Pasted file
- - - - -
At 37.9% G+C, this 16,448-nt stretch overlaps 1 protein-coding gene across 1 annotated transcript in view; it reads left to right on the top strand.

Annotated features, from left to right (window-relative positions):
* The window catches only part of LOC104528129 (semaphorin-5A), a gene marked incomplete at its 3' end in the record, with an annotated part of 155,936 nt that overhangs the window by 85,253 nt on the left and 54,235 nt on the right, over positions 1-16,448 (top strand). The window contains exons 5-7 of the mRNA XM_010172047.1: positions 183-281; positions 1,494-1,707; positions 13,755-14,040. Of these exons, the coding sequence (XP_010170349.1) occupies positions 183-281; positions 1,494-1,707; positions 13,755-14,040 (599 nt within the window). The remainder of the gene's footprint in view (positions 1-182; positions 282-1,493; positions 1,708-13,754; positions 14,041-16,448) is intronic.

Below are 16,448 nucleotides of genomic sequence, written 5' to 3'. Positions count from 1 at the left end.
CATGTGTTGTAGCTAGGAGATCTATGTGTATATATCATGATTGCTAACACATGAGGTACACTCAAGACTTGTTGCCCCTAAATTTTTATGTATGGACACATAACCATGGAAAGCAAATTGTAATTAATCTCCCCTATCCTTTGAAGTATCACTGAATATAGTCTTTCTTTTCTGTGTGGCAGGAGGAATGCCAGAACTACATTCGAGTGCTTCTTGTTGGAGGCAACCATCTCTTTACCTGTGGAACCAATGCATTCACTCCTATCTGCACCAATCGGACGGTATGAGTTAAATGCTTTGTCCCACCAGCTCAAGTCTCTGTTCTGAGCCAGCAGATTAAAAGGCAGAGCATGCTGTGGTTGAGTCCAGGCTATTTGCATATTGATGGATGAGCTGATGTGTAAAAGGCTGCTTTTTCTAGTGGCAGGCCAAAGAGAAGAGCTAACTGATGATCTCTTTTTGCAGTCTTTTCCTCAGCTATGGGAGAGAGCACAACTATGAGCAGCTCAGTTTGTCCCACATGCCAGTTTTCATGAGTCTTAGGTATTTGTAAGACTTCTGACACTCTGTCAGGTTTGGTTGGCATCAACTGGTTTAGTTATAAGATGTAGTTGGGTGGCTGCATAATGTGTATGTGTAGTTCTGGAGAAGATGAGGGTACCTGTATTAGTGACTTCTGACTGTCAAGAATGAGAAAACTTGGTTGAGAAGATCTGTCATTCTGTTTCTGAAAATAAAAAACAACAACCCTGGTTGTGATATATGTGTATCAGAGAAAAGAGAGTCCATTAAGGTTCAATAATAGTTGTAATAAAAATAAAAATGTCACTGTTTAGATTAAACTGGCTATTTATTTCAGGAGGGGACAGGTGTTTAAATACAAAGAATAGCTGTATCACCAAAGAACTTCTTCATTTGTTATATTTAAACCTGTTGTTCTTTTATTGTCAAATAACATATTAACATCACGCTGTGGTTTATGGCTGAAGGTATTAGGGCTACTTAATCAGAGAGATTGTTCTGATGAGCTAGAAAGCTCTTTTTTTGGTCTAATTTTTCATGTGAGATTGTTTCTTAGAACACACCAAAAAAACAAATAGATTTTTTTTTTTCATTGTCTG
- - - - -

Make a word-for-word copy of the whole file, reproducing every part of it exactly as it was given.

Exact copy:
At 37.9% G+C, this 16,448-nt stretch overlaps 1 protein-coding gene across 1 annotated transcript in view; it reads left to right on the top strand.

Annotated features, from left to right (window-relative positions):
* The window catches only part of LOC104528129 (semaphorin-5A), a gene marked incomplete at its 3' end in the record, with an annotated part of 155,936 nt that overhangs the window by 85,253 nt on the left and 54,235 nt on the right, over positions 1-16,448 (top strand). The window contains exons 5-7 of the mRNA XM_010172047.1: positions 183-281; positions 1,494-1,707; positions 13,755-14,040. Of these exons, the coding sequence (XP_010170349.1) occupies positions 183-281; positions 1,494-1,707; positions 13,755-14,040 (599 nt within the window). The remainder of the gene's footprint in view (positions 1-182; positions 282-1,493; positions 1,708-13,754; positions 14,041-16,448) is intronic.

Below are 16,448 nucleotides of genomic sequence, written 5' to 3'. Positions count from 1 at the left end.
CATGTGTTGTAGCTAGGAGATCTATGTGTATATATCATGATTGCTAACACATGAGGTACACTCAAGACTTGTTGCCCCTAAATTTTTATGTATGGACACATAACCATGGAAAGCAAATTGTAATTAATCTCCCCTATCCTTTGAAGTATCACTGAATATAGTCTTTCTTTTCTGTGTGGCAGGAGGAATGCCAGAACTACATTCGAGTGCTTCTTGTTGGAGGCAACCATCTCTTTACCTGTGGAACCAATGCATTCACTCCTATCTGCACCAATCGGACGGTATGAGTTAAATGCTTTGTCCCACCAGCTCAAGTCTCTGTTCTGAGCCAGCAGATTAAAAGGCAGAGCATGCTGTGGTTGAGTCCAGGCTATTTGCATATTGATGGATGAGCTGATGTGTAAAAGGCTGCTTTTTCTAGTGGCAGGCCAAAGAGAAGAGCTAACTGATGATCTCTTTTTGCAGTCTTTTCCTCAGCTATGGGAGAGAGCACAACTATGAGCAGCTCAGTTTGTCCCACATGCCAGTTTTCATGAGTCTTAGGTATTTGTAAGACTTCTGACACTCTGTCAGGTTTGGTTGGCATCAACTGGTTTAGTTATAAGATGTAGTTGGGTGGCTGCATAATGTGTATGTGTAGTTCTGGAGAAGATGAGGGTACCTGTATTAGTGACTTCTGACTGTCAAGAATGAGAAAACTTGGTTGAGAAGATCTGTCATTCTGTTTCTGAAAATAAAAAACAACAACCCTGGTTGTGATATATGTGTATCAGAGAAAAGAGAGTCCATTAAGGTTCAATAATAGTTGTAATAAAAATAAAAATGTCACTGTTTAGATTAAACTGGCTATTTATTTCAGGAGGGGACAGGTGTTTAAATACAAAGAATAGCTGTATCACCAAAGAACTTCTTCATTTGTTATATTTAAACCTGTTGTTCTTTTATTGTCAAATAACATATTAACATCACGCTGTGGTTTATGGCTGAAGGTATTAGGGCTACTTAATCAGAGAGATTGTTCTGATGAGCTAGAAAGCTCTTTTTTTGGTCTAATTTTTCATGTGAGATTGTTTCTTAGAACACACCAAAAAAACAAATAGATTTTTTTTTTTCATTGTCTG